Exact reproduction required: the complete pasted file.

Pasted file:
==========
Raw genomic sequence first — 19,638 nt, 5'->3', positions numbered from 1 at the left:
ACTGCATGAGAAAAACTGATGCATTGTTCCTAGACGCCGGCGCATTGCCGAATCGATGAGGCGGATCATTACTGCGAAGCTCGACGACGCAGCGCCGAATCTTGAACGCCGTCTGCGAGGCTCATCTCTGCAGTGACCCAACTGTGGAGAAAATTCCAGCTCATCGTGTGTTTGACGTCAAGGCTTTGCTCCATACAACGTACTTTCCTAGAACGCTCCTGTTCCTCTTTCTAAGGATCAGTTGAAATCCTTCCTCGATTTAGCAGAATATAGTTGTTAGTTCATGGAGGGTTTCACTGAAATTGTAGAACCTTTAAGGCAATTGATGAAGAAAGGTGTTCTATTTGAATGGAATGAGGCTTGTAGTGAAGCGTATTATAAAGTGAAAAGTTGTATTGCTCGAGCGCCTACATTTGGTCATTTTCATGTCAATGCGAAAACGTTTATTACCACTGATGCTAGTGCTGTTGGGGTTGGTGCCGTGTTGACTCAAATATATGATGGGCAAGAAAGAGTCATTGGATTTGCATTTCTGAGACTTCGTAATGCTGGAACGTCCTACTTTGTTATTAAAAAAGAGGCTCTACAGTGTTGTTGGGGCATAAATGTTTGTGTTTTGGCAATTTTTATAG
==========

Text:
Raw genomic sequence first — 19,638 nt, 5'->3', positions numbered from 1 at the left:
ACTGCATGAGAAAAACTGATGCATTGTTCCTAGACGCCGGCGCATTGCCGAATCGATGAGGCGGATCATTACTGCGAAGCTCGACGACGCAGCGCCGAATCTTGAACGCCGTCTGCGAGGCTCATCTCTGCAGTGACCCAACTGTGGAGAAAATTCCAGCTCATCGTGTGTTTGACGTCAAGGCTTTGCTCCATACAACGTACTTTCCTAGAACGCTCCTGTTCCTCTTTCTAAGGATCAGTTGAAATCCTTCCTCGATTTAGCAGAATATAGTTGTTAGTTCATGGAGGGTTTCACTGAAATTGTAGAACCTTTAAGGCAATTGATGAAGAAAGGTGTTCTATTTGAATGGAATGAGGCTTGTAGTGAAGCGTATTATAAAGTGAAAAGTTGTATTGCTCGAGCGCCTACATTTGGTCATTTTCATGTCAATGCGAAAACGTTTATTACCACTGATGCTAGTGCTGTTGGGGTTGGTGCCGTGTTGACTCAAATATATGATGGGCAAGAAAGAGTCATTGGATTTGCATTTCTGAGACTTCGTAATGCTGGAACGTCCTACTTTGTTATTAAAAAAGAGGCTCTACAGTGTTGTTGGGGCATAAATGTTTGTGTTTTGGCAATTTTTATAG